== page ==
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Revista Española de Cirugía Oral y Maxilofacial

versión On-line ISSN 2173-9161versión impresa ISSN 1130-0558

Rev Esp Cirug Oral y Maxilofac vol.31 no.2 Madrid mar./abr. 2009




What would your diagnosis be?

¿Cuál es su diagnóstico?



The patient was a 67-year-old woman whose only relevant medical history was sulfamide allergy and cholecystectomy. She was referred to our clinic by her primary care physician for the development over a year of a nodular mass on the floor of the left nasal cavity. The suspected diagnosis was nasal polyp.

The patient did not have nasal respiratory insufficiency, rhinorrhea, or nosebleed.

Nares were symmetrical on physical examination and there was no prominence of the left alar cartilage. The gingivolabial furrow was not swollen on intraoral examination.

Direct rhinoscopy revealed a nodular mass 1 cm in diameter below the left lower turbinate without turbinate hypertrophy or airway obstruction. The mucosa lining the mass was of normal characteristics without erosions or congestion (Fig. 1).

The patient also presented a mass on the floor of the right nasal cavity that was less noticeable than on the left side.

CT scan of the paranasal sinuses revealed a soft tissue cystic tumor on the floor of both nasal cavities, measuring 2-3 cm on the left and 1.5-2 cm on the right. There was no septal perforation or bone erosion due to maxillary compression (Figs. 2 and 3).

The patient was scheduled for surgery under general anesthesia. An intraoral approach via a sublabial incision was used to dissect and excise the lesions (Fig. 4).

Bilateral nasoalveolar cyst

Quiste nasoalveolar bilateral



L. Pingarrón, R. Sánchez, M. Chamorro, I.Navarro, E. Mirada, M. Burgueño

Servicio de Cirugía Oral y Maxilofacial. Hospital Universitario La Paz. Madrid. España





The first description of nasoalveolar cysts, also known as nasolabial cysts, was by Zuckerkandl in 1882. It was not until 1892 that the first case was published in the Anglo- Saxon literature by Chatelier. Since then, there have been fewer than 200 documented cases.1

Nasoalveolar cysts are more frequent in Caucasians and women with a female:male ratio of 3:1.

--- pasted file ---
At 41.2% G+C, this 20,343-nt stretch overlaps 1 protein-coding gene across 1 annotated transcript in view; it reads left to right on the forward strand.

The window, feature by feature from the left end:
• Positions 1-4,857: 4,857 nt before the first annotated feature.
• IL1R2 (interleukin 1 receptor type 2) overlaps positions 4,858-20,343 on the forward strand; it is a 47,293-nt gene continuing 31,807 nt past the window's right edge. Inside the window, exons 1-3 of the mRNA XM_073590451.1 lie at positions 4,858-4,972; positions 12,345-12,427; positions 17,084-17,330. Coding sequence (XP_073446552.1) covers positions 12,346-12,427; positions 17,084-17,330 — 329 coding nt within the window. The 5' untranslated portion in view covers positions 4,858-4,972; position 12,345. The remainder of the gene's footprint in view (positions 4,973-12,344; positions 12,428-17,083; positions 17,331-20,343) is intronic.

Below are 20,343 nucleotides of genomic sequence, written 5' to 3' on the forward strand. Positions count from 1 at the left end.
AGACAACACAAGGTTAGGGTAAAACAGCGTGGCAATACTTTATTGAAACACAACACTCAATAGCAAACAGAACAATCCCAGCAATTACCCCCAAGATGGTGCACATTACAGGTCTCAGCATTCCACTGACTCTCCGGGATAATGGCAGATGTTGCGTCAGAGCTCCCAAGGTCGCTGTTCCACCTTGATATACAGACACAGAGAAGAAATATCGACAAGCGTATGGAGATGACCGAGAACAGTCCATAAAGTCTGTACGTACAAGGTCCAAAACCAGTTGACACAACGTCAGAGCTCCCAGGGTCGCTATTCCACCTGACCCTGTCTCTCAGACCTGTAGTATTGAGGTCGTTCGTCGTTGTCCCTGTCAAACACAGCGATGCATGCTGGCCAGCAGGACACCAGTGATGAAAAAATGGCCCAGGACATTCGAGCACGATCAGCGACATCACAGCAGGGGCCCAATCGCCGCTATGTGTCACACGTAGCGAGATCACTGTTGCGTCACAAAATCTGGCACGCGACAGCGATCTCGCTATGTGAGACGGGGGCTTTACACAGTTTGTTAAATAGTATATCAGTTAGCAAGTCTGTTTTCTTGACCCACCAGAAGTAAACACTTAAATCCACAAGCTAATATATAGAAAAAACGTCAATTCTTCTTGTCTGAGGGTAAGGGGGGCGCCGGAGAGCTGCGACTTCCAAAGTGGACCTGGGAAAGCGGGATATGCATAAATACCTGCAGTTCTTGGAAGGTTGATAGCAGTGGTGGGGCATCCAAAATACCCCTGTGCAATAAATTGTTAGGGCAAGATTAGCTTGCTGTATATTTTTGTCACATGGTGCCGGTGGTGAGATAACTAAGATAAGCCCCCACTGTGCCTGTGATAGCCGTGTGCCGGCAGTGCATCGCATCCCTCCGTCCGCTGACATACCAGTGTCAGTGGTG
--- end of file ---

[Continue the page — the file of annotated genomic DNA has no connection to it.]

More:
They typically occur in adults at an age of about 41 to 46 years, range 12 to 75 years.2

There does not seem to be any preference between the left and right locations. The bilateral presentation is infrequent (10–11.2% of published cases).

Only one case of malignant transformation of a nasolabial cyst has been documented.3

Histologically nasoalveolar cysts have a heavy wall of 1-2 mm consisting of 2 planes: a fibroconnective tissue capsule covered by epithelium. The type of epithelial cells present depends on several factors, including the history of cyst infection and size of the lesion. Consequently, epithelial cells can be transitional, squamous, pseudostratified, columnar, or cuboidal.

The cyst is filled with turbid fluid without keratinic material.

The fibrous capsule generally is firmly adhered to the floor of the nasal cavity.

The origin of these cysts is debated. The nose develops embyologically between the fourth and fifth week of gestation, at a moment when proliferation of mesenchymal tissue gives rise to the maxillary process and the medial and lateral nasal processes. Many theories have been formulated to explain the embryologic development of nasoalveolar cysts, of which the most accepted is epithelial entrapment in the zone of fusion of the maxillary, lateral nasal and medial nasal processes. The term "fissural cyst" has been coined to describe ectodermal remains in the fissure lines. Another theory explains the finding of septal tissue inside a nasoalveolar cyst by suggesting the entrapment of ectodermal tissue inside a displaced nasolacrymal duct.4

The treatment of nasoalveolar cysts is complete resection via a subnasal approach. A lateral rhinotomy approach has been used in cases of superior cyst extension.